Clinton's decision to forego the 2004 race would prove fateful. It is impossible to know whether Hillary would have won either the Democratic nomination or the White House—although the strategists behind Bush's reelection considered her formidable in a way they never did Dean or Kerry. But her entry would have scrambled the Democratic race severely. By closing a door, she opened another, inadvertently setting off a chain reaction that would have enormous consequences for her deferred ambitions. The absence of Clinton in the race left the road clear for Kerry to stage his surprising resurgence. The stunning victory over Dean in Iowa. The landslide in New Hampshire. The knockout blow on Super Tuesday that sealed the nomination and put Kerry in a position to make a decision as unlikely as it was momentous: the tapping of an unknown Illinois state legislator to give the keynote address that summer at the Democratic National Convention.
THE SELECTION OF OBAMA had yet to be announced when Bill Clinton rolled into Chicago on July 2, 2004. The former president was passing through on the book tour for his memoir, My Life, which was burning up the bestseller lists even more scorchingly than his wife's had done—a million copies sold its first week on the street. The weather was oppressive that day, criminally muggy, and Clinton was ridiculously overscheduled. So, by the time Bill arrived at his last event, an Obama fund-raiser at the home of billionaire real estate mogul Neil Bluhm, he was exhausted, cranky, and feeling every bit his age. But after heading upstairs at the Bluhm house to freshen up and meet Barack and Michelle, he rallied and gave a juicily Clintonian introduction for Obama, praising his potential to the heavens. When Clinton was done, Obama stepped up and responded with a self-deprecating reference to his meager income relative to the piles of dough that Clinton's book was hauling in: "My life would probably be a lot better if I was just finishing up this book tour," Obama deadpanned.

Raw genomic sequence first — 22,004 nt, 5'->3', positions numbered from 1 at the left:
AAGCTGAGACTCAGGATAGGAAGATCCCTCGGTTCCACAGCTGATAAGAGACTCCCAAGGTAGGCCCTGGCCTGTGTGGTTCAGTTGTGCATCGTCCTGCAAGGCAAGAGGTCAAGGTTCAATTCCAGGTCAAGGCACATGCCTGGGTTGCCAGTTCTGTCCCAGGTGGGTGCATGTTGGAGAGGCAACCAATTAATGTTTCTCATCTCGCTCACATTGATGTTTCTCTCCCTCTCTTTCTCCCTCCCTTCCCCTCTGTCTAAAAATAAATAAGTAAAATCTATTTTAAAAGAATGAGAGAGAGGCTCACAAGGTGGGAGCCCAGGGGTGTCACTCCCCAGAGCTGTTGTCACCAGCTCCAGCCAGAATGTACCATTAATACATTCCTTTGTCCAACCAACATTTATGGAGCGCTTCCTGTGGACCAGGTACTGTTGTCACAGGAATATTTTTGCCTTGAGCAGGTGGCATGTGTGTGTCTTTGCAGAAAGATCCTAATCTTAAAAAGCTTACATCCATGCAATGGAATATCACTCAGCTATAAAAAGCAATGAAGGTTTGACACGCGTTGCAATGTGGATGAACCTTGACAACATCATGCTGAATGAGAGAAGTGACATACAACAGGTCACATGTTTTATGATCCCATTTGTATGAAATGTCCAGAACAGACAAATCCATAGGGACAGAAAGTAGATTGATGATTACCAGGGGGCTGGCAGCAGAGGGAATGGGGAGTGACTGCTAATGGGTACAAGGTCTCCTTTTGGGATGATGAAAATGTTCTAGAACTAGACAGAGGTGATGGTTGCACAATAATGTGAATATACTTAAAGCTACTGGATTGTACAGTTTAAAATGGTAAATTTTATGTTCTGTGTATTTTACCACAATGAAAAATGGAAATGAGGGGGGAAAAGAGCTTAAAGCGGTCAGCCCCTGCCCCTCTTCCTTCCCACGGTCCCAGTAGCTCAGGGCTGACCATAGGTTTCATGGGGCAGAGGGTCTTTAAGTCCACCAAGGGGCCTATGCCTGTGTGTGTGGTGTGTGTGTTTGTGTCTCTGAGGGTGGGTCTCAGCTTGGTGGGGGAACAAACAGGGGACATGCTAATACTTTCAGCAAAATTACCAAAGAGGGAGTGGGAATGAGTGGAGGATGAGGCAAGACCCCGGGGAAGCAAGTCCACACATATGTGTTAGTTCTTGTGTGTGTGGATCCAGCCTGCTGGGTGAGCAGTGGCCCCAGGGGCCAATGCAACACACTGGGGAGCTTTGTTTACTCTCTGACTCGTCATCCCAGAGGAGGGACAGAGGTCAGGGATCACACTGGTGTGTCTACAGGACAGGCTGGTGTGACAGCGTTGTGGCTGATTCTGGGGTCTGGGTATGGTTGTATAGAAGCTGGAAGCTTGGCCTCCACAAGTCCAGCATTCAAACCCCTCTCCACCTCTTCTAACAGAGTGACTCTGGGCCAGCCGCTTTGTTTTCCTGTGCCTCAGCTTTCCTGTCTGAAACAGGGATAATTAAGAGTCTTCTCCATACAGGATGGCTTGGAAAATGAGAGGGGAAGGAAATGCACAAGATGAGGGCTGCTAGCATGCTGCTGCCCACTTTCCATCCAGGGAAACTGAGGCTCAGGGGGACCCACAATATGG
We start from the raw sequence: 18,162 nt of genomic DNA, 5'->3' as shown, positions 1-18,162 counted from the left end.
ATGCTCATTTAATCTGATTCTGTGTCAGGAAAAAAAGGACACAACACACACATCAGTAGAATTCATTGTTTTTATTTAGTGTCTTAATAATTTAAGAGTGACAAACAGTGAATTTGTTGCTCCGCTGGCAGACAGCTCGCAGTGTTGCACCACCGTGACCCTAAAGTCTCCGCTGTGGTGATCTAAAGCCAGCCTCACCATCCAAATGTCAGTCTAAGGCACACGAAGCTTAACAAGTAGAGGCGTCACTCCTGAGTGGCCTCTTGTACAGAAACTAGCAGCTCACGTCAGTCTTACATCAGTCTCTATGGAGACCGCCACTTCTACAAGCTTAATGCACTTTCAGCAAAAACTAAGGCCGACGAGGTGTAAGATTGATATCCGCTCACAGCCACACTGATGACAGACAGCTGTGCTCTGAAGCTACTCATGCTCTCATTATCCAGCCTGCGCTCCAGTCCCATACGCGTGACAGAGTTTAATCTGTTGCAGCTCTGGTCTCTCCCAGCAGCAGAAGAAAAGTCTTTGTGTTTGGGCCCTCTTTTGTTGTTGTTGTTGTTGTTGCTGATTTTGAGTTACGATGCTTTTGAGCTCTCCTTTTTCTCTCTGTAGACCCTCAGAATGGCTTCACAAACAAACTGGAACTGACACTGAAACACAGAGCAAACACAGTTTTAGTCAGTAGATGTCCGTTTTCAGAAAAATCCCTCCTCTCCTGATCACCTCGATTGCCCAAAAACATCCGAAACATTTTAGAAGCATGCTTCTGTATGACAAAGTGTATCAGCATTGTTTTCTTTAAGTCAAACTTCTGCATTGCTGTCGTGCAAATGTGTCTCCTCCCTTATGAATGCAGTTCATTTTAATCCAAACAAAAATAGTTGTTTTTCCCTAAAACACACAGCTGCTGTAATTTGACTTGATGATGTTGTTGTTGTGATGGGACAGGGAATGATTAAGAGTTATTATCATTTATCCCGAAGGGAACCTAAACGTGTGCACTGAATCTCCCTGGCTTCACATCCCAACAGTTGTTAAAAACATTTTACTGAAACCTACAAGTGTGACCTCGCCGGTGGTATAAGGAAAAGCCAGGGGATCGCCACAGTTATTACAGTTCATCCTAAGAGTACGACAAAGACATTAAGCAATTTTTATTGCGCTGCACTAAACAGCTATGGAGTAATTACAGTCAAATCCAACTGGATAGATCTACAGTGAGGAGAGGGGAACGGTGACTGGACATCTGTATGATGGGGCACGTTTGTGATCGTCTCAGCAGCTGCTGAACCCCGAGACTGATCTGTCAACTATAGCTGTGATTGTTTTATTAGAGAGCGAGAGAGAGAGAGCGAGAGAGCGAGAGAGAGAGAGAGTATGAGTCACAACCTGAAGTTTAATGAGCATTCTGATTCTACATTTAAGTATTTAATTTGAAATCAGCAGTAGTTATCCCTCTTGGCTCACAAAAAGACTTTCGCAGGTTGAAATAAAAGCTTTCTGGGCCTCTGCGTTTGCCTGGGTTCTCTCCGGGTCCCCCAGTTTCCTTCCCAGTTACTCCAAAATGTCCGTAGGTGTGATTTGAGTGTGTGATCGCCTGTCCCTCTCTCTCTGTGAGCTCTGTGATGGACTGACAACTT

Clinton laughed and then, being Clinton, reclaimed the floor.
"Sonny," he declared, "I'd trade places with you any day of the week!"
The poignancy of Clinton's comment would be hammered home all too soon. On the Monday night of the Democratic convention in Boston, the former president turned in a triumphal performance—and then saw his speech rendered a footnote to history the next evening by Obama's keynote, which catapulted Barack into the stratosphere. A month later, Clinton, after complaining of heart pains and shortness of breath, underwent an angiogram that revealed arterial blockages of such magnitude (90 percent in several places) that his doctors scheduled him for surgery. On September 6, he was subjected to a quadruple bypass, his breastbone cut open, chest pulled apart, heart stopped for seventy-three minutes. His recovery would be slow, arduous, and beset by complications. In some ways, he would never be the same again.